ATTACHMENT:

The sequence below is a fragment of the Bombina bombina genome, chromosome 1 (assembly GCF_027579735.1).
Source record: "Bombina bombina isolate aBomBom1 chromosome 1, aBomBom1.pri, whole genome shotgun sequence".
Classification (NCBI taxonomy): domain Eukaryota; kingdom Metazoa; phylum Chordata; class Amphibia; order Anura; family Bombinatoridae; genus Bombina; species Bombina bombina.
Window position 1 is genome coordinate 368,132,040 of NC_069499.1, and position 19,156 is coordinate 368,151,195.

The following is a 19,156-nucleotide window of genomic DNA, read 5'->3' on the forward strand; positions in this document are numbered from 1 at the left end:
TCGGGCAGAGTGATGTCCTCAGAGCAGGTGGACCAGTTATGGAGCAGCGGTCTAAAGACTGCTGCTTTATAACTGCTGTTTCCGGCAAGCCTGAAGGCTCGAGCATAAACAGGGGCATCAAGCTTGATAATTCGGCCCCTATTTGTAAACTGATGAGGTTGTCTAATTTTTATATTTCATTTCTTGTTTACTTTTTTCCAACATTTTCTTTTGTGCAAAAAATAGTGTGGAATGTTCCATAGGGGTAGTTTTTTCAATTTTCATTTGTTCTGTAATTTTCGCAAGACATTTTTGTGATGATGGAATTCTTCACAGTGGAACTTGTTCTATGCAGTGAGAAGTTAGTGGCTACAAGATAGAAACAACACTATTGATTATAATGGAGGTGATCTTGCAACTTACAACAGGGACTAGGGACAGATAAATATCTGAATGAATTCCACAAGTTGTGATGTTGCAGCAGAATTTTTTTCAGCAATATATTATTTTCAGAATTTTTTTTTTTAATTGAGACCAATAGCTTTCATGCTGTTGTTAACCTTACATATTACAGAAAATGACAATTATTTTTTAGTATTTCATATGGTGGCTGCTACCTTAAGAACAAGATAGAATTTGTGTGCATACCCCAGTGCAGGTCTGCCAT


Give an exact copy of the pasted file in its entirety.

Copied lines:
The sequence below is a fragment of the Bombina bombina genome, chromosome 1 (assembly GCF_027579735.1).
Source record: "Bombina bombina isolate aBomBom1 chromosome 1, aBomBom1.pri, whole genome shotgun sequence".
Classification (NCBI taxonomy): domain Eukaryota; kingdom Metazoa; phylum Chordata; class Amphibia; order Anura; family Bombinatoridae; genus Bombina; species Bombina bombina.
Window position 1 is genome coordinate 368,132,040 of NC_069499.1, and position 19,156 is coordinate 368,151,195.

The following is a 19,156-nucleotide window of genomic DNA, read 5'->3' on the forward strand; positions in this document are numbered from 1 at the left end:
TCGGGCAGAGTGATGTCCTCAGAGCAGGTGGACCAGTTATGGAGCAGCGGTCTAAAGACTGCTGCTTTATAACTGCTGTTTCCGGCAAGCCTGAAGGCTCGAGCATAAACAGGGGCATCAAGCTTGATAATTCGGCCCCTATTTGTAAACTGATGAGGTTGTCTAATTTTTATATTTCATTTCTTGTTTACTTTTTTCCAACATTTTCTTTTGTGCAAAAAATAGTGTGGAATGTTCCATAGGGGTAGTTTTTTCAATTTTCATTTGTTCTGTAATTTTCGCAAGACATTTTTGTGATGATGGAATTCTTCACAGTGGAACTTGTTCTATGCAGTGAGAAGTTAGTGGCTACAAGATAGAAACAACACTATTGATTATAATGGAGGTGATCTTGCAACTTACAACAGGGACTAGGGACAGATAAATATCTGAATGAATTCCACAAGTTGTGATGTTGCAGCAGAATTTTTTTCAGCAATATATTATTTTCAGAATTTTTTTTTTTAATTGAGACCAATAGCTTTCATGCTGTTGTTAACCTTACATATTACAGAAAATGACAATTATTTTTTAGTATTTCATATGGTGGCTGCTACCTTAAGAACAAGATAGAATTTGTGTGCATACCCCAGTGCAGGTCTGCCAT